Job creator or job destroyer?
looks at the controversy surrounding Barack Obama's anti-union adviser.
WHY HAS Barack Obama picked a tax-dodging, union-busting, job-killing CEO as one of his top economic advisers?
General Electric CEO Jeff Immelt, who chairs Obama's Council on Jobs and Competitiveness, has come under scrutiny in recent weeks after the New York Times published a front-page article detailing how his company, which made $14.2 billion in profits last year, chronically avoids paying taxes.
But while the White House may hope to sweep the damage from that revelation under the rug, there are even more embarrassing facts about GE and Immelt.
Labor activists say that the company, rather than creating jobs, has actually closed over two dozen plants and laid off thousands of workers since Barack Obama's election in 2008. And the company is expected to push for major concessions in its upcoming national contract negotiations with its unionized workforce.
These attacks come despite GE's huge profits, a compensation package for Immelt of more than $21 million, and a $15 million movie and p.r. campaign celebrating the 100th anniversary of Ronald Reagan's birth. (Reagan made his transition from B-movie Hollywood actor to front man for the Republican right thanks in large part to GE, which hired him as a spokesperson in the 1950s.)
When the Times reported that not only did GE pay nothing in taxes in 2010, but claimed $3.2 billion in tax credits, critics rightly asked how such a huge, profitable company could get away with it. Nevertheless, Obama has defended his appointment of Immelt, and the GE boss justified his company's tax dodging. Immelt also claimed that GE will create 16,000 new US jobs this year and next.
But according to Chris Townsend, political action director of United Electrical Workers (UE), which represents thousands of GE workers, "the facts just don't square with what GE's public relations team is saying." Townsend cites a list he has compiled of over two dozen U.S. manufacturing facilities that GE has closed, or has announced it will close, in the two years since Obama came into office.
According to Townsend, these plant closures eliminated upwards of 3,000 jobs in states like New Mexico, Kentucky, Florida and Massachusetts. About two-thirds of the plants employed unionized workers. Fourteen different unions represent GE workers, including UE, International Union of Electrical Workers-Communications Workers of America, United Auto Workers, International Brotherhood of Electrical Workers and International Association of Machinists.
In fact, both the company's own reports to shareholders and its Form 10-Ks sent to the Security and Exchange Commission, obtained by union sources, confirm Townsend's claims. They show GE's workforce in the U.S. steadily shrinking in recent years, down from roughly 165,000 in 2004 to only 133,000 last year. During that time, the number of GE workers represented by unions had dropped dramatically, from close to 25,000 in 2004 to only 15,000 in 2010.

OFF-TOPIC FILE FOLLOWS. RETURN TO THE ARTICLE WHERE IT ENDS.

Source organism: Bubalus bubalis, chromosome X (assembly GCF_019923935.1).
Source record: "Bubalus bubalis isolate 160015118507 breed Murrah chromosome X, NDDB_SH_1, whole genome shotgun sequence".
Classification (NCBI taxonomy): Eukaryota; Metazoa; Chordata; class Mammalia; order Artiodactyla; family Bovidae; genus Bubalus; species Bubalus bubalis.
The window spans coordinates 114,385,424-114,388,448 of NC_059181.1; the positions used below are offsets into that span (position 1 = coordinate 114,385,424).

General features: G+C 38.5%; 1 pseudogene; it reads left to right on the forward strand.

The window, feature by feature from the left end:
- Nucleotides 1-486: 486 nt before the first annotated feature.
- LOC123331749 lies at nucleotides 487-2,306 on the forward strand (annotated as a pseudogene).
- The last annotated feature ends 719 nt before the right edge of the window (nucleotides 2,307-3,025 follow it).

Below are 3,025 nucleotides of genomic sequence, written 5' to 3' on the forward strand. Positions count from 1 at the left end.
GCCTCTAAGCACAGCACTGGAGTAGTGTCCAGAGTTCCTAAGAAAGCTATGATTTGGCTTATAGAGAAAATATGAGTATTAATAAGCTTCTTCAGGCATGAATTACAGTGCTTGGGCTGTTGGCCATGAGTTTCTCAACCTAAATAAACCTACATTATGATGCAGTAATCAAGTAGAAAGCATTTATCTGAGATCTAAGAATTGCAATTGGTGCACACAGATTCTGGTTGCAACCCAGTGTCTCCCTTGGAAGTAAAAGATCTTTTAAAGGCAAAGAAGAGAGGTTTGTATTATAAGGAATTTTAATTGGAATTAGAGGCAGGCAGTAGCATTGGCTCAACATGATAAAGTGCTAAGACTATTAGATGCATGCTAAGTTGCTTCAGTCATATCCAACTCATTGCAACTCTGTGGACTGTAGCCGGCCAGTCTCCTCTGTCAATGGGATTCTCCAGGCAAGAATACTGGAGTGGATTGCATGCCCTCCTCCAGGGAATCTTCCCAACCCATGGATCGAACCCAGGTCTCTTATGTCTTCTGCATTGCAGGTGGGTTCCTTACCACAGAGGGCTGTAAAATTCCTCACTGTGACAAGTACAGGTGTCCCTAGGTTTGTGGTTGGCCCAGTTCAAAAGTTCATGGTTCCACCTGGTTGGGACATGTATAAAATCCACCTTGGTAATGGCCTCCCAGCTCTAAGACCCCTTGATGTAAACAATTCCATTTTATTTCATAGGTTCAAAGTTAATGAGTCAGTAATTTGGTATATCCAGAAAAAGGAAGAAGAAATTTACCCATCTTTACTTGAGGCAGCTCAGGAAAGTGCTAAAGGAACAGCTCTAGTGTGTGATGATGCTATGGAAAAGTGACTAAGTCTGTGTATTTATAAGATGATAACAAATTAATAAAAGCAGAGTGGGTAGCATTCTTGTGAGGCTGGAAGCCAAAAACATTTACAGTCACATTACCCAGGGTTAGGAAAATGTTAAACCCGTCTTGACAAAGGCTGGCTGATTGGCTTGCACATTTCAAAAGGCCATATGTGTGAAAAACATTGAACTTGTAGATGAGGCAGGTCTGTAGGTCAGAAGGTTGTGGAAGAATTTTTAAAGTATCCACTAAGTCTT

When asked about Immelt's claim to be creating 16,000 new jobs, Townsend replied, "There's absolutely no evidence that more than a few hundred exist. They're nothing more than projections...The only thing more dubious than GE's claims are its promises."
IMMELT AND GE have made it clear they won't be making any new promises to the company's existing union workforce when contract negotiations begin in May. The company is hoping to use the bad economy as an excuse, and mimic the precedent set by other profitable companies like Mott's, which have cut workers' compensation in recent years even as earnings increased.
The unions representing GE workers, including UE, believe that attacks on GE workers will come in three main areas: health care benefits, retirement benefits and wages. In fact, GE has telegraphed what it will seek from its union workforce by already forcing through significant cuts in the benefits of its nonunion employees.
A year ago, the company forced nonunion salaried workers into a new Health Choice plan--a high-deductible health care plan that replaced two other company plans. According to UE's website, Health Choice provides inferior coverage to workers at a much lower cost to the company. Ominously, Immelt has stated that GE will have only one health care plan for all its workers--meaning the company will try to eliminate older, better plans for its union workforce as well.